Journal entry by Deborah Lewis

Greetings All:
I have a short story and a long story.

THE SHORT STORY:  Steve is back in the hospital as of Sunday.  Because he is showing that food and liquid aspiration is a problem that is affecting his new lungs, he has had a feeding tube inserted in his abdomen.  He will have the feeding tube in for at least four months until they can figure out next steps that may involve additional surgery to correct his problem.  If surgery is recommended, then it can be done at about three months, we're told.  He should be discharged Thursday.

THE LONG STORY:  No one said that this would be easy.  Steve was admitted back in the hospital on Sunday morning after a great Saturday but rough Sunday start.  He has long had problems with aspiration -- food and liquids going down the wrong pipe, and in the past, Steve went to a speech therapist to learn ways to deal with food/liquids so that he wouldn't aspirate.  One of the tools is good coughing to expel stuff from the windpipe.  Anyway, on Sunday, one of his pills got stuck in his windpipe and after lots of coughing it came up along with some colorful phlegm.  (I hope this isn't too much information.  I'm trying to be thorough enough, though, so you don't have to scratch your head wondering what's going on.)  The backstory on his aspiration problems is that 20 years ago Steve had surgery on his cervical spine that involved a plate and screws.  The surgery was performed by going through the front of his neck.  One of the screws eventually backed out and presses on his esophagus, and Steve's experience is that what he's trying to consume gets hung up there.  After this episode with the pill, Steve got despondent and unresponsive to my questions about how he's doing.  He seemed confused enough that I decided to call his coordinator about the coughing, phlegm and despondency/confusion.  She told me to take him to ER.

Once at the hospital, Steve showed additional signs of confusion to the doctor team that came to check him out.  He couldn't answer questions or follow easy commands.  He used nonsensical "word salads" to answer -- real words that were strung together to make zero sense.  So, they thought that maybe he was having a stroke or seizure.  (Never mind the aspiration and phlegm part yet).  He had a CAT scan and MRI and then they hooked him up to a 24-hour EEG and moved him to a regular room in the hospital.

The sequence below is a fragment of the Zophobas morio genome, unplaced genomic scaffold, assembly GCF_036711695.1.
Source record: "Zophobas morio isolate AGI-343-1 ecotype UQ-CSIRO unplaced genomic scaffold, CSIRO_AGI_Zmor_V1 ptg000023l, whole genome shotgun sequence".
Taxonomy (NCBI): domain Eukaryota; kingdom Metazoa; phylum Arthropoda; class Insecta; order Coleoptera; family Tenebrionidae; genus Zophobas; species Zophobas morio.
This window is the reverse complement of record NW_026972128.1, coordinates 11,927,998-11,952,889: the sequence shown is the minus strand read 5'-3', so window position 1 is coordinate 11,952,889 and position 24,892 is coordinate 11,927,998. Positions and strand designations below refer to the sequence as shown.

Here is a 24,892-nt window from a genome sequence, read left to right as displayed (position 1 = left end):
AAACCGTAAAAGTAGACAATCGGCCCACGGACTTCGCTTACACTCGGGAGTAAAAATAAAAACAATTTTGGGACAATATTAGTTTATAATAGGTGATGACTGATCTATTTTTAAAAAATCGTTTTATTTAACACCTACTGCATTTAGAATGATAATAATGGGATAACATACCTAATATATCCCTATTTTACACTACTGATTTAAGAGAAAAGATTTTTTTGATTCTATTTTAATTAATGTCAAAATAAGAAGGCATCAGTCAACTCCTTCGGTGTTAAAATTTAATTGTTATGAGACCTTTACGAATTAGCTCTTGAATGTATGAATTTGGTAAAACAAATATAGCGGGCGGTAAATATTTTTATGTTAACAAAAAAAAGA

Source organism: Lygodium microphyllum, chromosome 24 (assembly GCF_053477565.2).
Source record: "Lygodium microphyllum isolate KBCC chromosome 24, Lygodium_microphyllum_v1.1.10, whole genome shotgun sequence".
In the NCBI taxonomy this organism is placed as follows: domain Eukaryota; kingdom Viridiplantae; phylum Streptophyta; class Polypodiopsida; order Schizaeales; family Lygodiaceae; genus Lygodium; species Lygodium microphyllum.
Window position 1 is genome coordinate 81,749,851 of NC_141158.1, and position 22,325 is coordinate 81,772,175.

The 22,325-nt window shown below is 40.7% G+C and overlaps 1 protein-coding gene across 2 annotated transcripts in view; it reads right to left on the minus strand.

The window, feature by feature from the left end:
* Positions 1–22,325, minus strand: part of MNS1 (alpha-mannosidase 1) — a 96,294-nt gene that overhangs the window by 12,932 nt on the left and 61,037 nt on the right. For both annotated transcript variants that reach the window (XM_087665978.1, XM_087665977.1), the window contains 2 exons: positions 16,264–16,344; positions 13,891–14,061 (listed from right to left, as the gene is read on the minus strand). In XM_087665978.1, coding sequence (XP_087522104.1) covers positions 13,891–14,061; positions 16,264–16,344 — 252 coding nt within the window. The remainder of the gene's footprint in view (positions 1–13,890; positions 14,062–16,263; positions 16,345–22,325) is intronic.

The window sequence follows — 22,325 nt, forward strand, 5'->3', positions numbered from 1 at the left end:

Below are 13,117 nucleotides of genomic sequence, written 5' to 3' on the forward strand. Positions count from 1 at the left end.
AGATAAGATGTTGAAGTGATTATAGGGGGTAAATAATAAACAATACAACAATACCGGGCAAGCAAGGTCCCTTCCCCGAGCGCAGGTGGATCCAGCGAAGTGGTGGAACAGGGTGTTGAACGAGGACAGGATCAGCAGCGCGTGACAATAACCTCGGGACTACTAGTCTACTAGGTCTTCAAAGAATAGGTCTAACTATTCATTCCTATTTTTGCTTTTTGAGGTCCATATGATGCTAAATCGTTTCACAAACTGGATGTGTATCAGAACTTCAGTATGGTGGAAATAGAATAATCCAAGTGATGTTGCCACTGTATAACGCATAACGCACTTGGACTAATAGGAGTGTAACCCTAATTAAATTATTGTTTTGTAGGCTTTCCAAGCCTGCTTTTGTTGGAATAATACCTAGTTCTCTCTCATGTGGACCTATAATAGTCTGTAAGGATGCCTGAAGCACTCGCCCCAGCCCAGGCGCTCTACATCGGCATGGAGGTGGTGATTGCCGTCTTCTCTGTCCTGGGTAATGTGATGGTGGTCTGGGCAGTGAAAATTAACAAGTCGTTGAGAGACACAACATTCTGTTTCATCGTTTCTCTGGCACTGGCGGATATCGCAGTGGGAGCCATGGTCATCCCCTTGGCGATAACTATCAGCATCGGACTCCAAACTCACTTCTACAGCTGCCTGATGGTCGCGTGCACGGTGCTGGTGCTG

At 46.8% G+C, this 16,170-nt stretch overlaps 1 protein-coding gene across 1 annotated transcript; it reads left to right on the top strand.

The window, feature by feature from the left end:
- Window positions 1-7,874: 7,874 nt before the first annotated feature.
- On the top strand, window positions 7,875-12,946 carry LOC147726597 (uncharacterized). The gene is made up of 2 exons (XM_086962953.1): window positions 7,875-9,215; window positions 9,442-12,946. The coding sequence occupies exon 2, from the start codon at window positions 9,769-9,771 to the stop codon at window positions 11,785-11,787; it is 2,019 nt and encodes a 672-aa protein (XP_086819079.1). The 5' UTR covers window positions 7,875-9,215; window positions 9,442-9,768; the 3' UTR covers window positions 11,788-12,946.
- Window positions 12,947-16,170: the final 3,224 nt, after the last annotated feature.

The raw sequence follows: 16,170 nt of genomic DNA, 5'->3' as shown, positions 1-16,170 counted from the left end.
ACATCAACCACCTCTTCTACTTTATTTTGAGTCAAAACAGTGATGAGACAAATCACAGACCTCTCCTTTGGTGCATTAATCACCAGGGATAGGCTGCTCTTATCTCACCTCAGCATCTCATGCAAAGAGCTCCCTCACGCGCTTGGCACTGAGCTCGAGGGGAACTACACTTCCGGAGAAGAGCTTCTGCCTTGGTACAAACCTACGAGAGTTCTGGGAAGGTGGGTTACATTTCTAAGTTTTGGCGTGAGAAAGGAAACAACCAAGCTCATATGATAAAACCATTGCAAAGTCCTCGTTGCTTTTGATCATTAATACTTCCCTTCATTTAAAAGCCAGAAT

In the end, after analyzing the data, the neuro team determined that he had not had a stroke.  The results are inconclusive but they offered three possibilities.  One is that he had a mild seizure.  They found a tiny abnormality on the MRI in the speech part of the brain.  The tiny spot isn't something that they would normally have any concerns about.  It may just be a coincidence.  But to be safe, they're giving us a medication so that if the symptoms come back, he can take this under his tongue to bring him back to normal while we get him to the hospital to treat for long term, anti-seizure maintenance.  The second possibility is that he aspirated a pill or pills that actually cut circulation to the brain and eventually caused these symptoms.  The third possibility is called "metabolic encephalopathy" and means that he had a probable reaction to his new medications.  Now, three days after that episode, Steve's best description of how it all seemed from his angle was that he, "...was experiencing a half awake dream."  Steve also thinks that the anxiety and stress he felt about the transplant on top of his aspiration was a big part of the problem.  End of that story, for now.  Next is this aspiration problem.